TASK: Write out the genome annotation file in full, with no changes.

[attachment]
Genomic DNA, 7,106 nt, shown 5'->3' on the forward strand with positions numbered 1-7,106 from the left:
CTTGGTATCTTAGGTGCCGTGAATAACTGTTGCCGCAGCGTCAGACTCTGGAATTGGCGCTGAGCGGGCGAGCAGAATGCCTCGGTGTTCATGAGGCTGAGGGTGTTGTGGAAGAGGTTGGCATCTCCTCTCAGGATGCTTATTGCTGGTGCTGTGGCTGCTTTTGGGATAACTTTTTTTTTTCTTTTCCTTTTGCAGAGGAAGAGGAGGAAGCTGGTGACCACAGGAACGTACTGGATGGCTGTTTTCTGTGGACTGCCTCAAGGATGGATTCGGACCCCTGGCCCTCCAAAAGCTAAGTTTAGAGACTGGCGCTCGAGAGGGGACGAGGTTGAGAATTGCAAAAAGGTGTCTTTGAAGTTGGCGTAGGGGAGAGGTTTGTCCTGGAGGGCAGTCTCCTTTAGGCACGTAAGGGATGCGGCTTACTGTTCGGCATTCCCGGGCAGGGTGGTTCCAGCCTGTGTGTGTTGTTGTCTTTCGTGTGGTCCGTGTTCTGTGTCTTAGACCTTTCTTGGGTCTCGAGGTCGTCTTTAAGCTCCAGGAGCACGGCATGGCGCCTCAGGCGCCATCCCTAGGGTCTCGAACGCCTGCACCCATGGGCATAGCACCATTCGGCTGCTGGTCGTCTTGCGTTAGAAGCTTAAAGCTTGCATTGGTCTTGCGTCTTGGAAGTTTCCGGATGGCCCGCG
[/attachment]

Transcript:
Genomic DNA, 7,106 nt, shown 5'->3' on the forward strand with positions numbered 1-7,106 from the left:
CTTGGTATCTTAGGTGCCGTGAATAACTGTTGCCGCAGCGTCAGACTCTGGAATTGGCGCTGAGCGGGCGAGCAGAATGCCTCGGTGTTCATGAGGCTGAGGGTGTTGTGGAAGAGGTTGGCATCTCCTCTCAGGATGCTTATTGCTGGTGCTGTGGCTGCTTTTGGGATAACTTTTTTTTTTCTTTTCCTTTTGCAGAGGAAGAGGAGGAAGCTGGTGACCACAGGAACGTACTGGATGGCTGTTTTCTGTGGACTGCCTCAAGGATGGATTCGGACCCCTGGCCCTCCAAAAGCTAAGTTTAGAGACTGGCGCTCGAGAGGGGACGAGGTTGAGAATTGCAAAAAGGTGTCTTTGAAGTTGGCGTAGGGGAGAGGTTTGTCCTGGAGGGCAGTCTCCTTTAGGCACGTAAGGGATGCGGCTTACTGTTCGGCATTCCCGGGCAGGGTGGTTCCAGCCTGTGTGTGTTGTTGTCTTTCGTGTGGTCCGTGTTCTGTGTCTTAGACCTTTCTTGGGTCTCGAGGTCGTCTTTAAGCTCCAGGAGCACGGCATGGCGCCTCAGGCGCCATCCCTAGGGTCTCGAACGCCTGCACCCATGGGCATAGCACCATTCGGCTGCTGGTCGTCTTGCGTTAGAAGCTTAAAGCTTGCATTGGTCTTGCGTCTTGGAAGTTTCCGGATGGCCCGCG